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The History and Present Status of the World’s First Major Membrane-Based Water Reuse System in the Petrochemical Industry
Author: Joseph M. Wong
Date: 10/12
WEFTEC 2012, New Orleans, LA, Sept. 29 – Oct. 3, 2012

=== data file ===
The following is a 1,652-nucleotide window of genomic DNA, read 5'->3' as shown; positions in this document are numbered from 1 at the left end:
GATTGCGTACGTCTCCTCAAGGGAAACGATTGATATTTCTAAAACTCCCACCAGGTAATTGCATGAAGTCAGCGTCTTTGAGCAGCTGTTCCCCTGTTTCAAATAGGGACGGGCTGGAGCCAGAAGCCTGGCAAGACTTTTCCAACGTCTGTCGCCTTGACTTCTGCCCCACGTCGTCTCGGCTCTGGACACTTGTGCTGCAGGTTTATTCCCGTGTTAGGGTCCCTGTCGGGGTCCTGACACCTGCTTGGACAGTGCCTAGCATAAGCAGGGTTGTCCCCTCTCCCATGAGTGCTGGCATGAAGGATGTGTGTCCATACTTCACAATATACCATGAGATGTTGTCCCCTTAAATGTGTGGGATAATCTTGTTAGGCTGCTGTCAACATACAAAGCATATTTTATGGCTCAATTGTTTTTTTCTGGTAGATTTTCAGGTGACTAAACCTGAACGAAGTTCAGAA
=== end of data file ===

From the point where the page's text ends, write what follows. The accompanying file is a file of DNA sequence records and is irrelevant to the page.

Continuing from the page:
This paper reviews the history and present status of a successful advanced recycled water treatment system in operation for more than 12 years in a major petrochemical plant. This pioneering project started with a water resources management study that identified an in-plant recycled water project that would be both environmentally and economically beneficial. Because of the relatively high total dissolved solids (TDS) of the water supplied from the water company, using highly purified recycled water to feed the plant’s deionization (DI) system would save 70 to 80 percent of the expensive DI regeneration cost and drastically reduce water and wastewater fees. A one-year pilot testing program confirmed the recycled water system’s technical feasibility and provided design criteria for the full-scale 6,600 cubic meters per day (m3/d) advanced treatment system, which includes the processes of chemical oxidation, granular media filtration, granular activated carbon (GAC) adsorption, ultrafiltration (UF), ultraviolet (UV), reverse osmosis (RO), and decarbonation. Over the past 12 years, more than 25 million m3 of purified water were recycled to feed the plant's DI system.